The gym uniforms we wore in Middle and High school just reinforced the old saying: men sweat and women glow. When you are wearing a starched, white, 100% cotton, cap-sleeve blouse closed my snaps, you’re going to do everything you can to NOT sweat in PE class. I’ve dated myself! There were two reasons for that aversion to sweat;
1) You had to wash, starch and iron that blouse into submission so it was stiff enough to stand on its own. I remember the crunching sound my blouse made whenever I moved. Crunching was a good thing: you had penetrated that cotton with the recommended amount of starch.
2) If we sweated we would have to disrobe in front of all the other girls and take a shower! Yuk!
Fast forward a few decades and I have gotten over my aversion to sweating (and showering) when it’s appropriate for me to sweat. I usually pace my bike rides to match the type of riding I’m doing:
- Workout = major sweat
- Running errands = minor sweat
- Communing = glowing
I have discovered the perfect way to glow over longer distances: riding an electric bicycle (also known as an ebike)! My husband and I have rented Pedego ebikes from the Greater Long Beach Pedego dealer twice in the last 6 months (we used an Amazon Local deal). Beth and Brian own the shop and took the time to explain how to operate the ebike safely.
We were hooked the minute we took off from the parking lot. For our first rental we rode bikes with a throttle near the right handgrip. When we needed some speed we rotated the throttle toward us. If we didn’t need assistance, we just pedaled the bike, shifting as needed. We also tried the pedal assist, known as pedelec ebike. That was so much fun! You set the percentage of help you want and the bike gives you assistance as long as you are pedaling. Talk about Pedal Love.
I decided to check out an ebike shop that carries several brands of ebikes. My research pointed to Electric Bikes Los Angeles located in El Segundo. It was hard to interview Craig Savage, the Sales and Service manager because I was rubber necking all the beautiful ebikes and folding bikes in stock. I also was able to talk to a few ebike owners who were all very enthusiastic about their purchase. My hands were itching to try a few models. I settled on the two biggest pedelec sellers: Stromer and Easy-Motion (e-motion).
So why would someone buy an ebike, especially since you will pay $2000-$4000 for a quality bike? I already own three bikes so I have to come up with solid excuses to talk my hubby into buying another bike! So here’s my logical list (no emotion involved!) of “Why buy an ebike?”:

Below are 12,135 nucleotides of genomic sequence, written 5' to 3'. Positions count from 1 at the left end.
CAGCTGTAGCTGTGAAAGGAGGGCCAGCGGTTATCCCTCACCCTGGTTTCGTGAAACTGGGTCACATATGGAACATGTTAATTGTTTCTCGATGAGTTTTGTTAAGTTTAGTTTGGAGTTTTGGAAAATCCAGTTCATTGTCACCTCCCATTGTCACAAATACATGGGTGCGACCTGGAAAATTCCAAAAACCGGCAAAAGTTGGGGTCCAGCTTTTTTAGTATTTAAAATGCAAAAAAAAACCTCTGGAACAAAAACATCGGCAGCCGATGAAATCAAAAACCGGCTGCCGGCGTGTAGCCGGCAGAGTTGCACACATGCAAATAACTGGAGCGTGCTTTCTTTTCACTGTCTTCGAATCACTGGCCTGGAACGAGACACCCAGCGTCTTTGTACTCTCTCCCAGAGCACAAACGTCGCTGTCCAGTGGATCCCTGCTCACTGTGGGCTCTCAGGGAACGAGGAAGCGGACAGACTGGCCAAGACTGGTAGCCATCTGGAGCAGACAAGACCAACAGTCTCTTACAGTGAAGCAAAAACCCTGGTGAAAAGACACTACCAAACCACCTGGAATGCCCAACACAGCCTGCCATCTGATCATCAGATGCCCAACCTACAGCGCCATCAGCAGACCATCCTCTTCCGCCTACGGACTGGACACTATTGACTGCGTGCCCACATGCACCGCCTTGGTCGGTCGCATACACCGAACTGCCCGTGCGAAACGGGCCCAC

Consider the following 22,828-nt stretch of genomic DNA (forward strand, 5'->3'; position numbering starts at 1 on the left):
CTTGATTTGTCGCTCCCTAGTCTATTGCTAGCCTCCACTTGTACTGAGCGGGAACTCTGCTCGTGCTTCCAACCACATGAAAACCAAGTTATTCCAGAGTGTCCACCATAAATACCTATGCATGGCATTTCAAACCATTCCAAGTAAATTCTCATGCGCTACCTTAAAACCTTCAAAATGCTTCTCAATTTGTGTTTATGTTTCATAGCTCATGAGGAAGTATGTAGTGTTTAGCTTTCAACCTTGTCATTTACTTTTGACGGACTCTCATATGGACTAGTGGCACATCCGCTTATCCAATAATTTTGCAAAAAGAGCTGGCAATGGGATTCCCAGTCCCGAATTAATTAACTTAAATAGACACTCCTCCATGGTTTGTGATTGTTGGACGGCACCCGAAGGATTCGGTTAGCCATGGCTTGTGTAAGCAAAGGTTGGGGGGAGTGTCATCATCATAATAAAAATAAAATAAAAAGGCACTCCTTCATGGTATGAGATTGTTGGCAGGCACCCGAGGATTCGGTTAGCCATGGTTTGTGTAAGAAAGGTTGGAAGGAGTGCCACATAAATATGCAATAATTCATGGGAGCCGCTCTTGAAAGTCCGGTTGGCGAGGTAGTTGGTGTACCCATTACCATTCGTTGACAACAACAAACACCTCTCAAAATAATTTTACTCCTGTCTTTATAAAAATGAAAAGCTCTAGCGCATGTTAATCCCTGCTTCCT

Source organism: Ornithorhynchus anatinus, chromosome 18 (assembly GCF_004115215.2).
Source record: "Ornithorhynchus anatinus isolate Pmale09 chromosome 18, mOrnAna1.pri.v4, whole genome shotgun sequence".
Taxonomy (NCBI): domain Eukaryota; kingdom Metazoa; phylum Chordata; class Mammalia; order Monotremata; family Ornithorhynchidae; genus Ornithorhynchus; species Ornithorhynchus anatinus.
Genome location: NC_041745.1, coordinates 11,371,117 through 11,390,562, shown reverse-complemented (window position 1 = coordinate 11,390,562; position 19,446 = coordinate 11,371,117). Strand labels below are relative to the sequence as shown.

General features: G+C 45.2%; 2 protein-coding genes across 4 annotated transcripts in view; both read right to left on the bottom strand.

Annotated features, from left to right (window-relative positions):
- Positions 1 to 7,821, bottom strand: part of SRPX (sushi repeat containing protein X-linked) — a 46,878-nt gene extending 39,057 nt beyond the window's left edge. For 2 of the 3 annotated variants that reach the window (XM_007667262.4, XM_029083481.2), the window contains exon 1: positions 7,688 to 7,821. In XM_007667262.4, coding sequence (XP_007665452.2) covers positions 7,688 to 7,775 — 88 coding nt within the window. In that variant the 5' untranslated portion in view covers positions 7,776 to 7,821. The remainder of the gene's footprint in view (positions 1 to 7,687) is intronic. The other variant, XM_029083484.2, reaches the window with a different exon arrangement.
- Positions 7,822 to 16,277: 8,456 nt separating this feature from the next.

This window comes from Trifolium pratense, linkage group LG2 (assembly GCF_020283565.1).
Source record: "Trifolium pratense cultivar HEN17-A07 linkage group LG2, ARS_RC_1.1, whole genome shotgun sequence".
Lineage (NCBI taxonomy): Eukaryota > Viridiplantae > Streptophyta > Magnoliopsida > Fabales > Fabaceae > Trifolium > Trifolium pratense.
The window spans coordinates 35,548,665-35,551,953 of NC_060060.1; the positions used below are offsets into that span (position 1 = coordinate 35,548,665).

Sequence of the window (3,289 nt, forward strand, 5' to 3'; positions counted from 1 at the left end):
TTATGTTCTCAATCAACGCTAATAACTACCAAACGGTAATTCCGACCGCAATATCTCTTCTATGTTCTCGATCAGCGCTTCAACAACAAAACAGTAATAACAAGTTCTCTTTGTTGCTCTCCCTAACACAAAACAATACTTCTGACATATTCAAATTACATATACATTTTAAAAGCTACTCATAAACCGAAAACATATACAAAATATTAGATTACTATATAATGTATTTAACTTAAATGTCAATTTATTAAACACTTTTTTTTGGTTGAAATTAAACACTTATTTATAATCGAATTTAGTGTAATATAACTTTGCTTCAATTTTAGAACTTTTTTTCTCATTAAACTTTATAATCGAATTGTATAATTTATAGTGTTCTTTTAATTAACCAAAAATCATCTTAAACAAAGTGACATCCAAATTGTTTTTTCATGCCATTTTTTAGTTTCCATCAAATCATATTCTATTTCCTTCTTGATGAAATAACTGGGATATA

- It opens up more opportunities to ride your bike for running errands, commuting and getting around town.
- It’s a great way for someone improving their health by getting into a sport. The healthier they become the less they may use the pedal assist.
- It will allow a slower bicyclist to keep up with faster bicyclists (note: it’s a way to get others to join you on a ride
- It can assist in disease management – I cycle regularly to help manage the level of my chronic pain; The more I exercise the less medication I need to take.
- Riding a bike might take too much effort if you live in hilly or windy area.
- It will blow away all the excuses you have for NOT riding.
- It will take less time commuting than riding a regular bike and it might take less time than driving, depending on the traffic and commuting distance.
There are some downsides to owning an ebike
- They are heavier than a regular bike
- You do need to charge the battery
- It costs more than an non-electric bike
Now let’s get radical: It could replace a second car for local trips. If you replaced a car, you would:
- No longer buy gas
- No longer need insurance (but probably want to purchase bike insurance)
- No longer pay the DMV for vehicle registration
- Be legal to ride on bike paths and streets
- Pay less for maintenance than you would for a car
- Always have a free parking space near the front door of your destination
- Never get a parking ticket!
Has this overview got you curious to learn more about ebikes? Try electricbike.com for lots of information and articles about ebikes. There is also a very informative presentation, ebikes in the United States, put together by John MacArthur, Portland State University. To me the most surprising stats gathered from the ebike owner survey addressed ebike use:
- 94% indicated they had rode a standard bike as an adult
- 55% rode their standard bike weekly or daily prior to e-bike purchase --this went up to 93% after purchase
- Of the 6% that hadn’t rode a bike as an adult, of those 89% ride their e-bike daily or weekly
- Over 90% use their e-bikes weekly or daily
Part two of the Glowing Bicyclist will look into converting your current bike to an ebike along with other ways to glow while you go on your bike! Have comments? Ideas? Suggestions? Please leave a comment! I'd love to hear from you!
Kellie did her first multiday, fund-raising bike ride in 2002 after a co-worker dared her to take up the challenge - the seven-day ride from San Francisco to Los Angeles. In 2010 Kellie was diagnosed with an autoimmune disease: Mixed Connective Tissue disease that left her so weak she could barely dress herself. Through medication, dietary changes and exercise she was able to recover much of her strength. Kellie does most of her local trips on her trike including shopping, running errands, attending fitness classes, visiting friends and even riding to church. In May 2013 Kellie became a certified bicycling instructor via The League of American Bicyclists. She now teaches throughout Long Beach and Los Angeles. Image by Lisa Beth Anderson.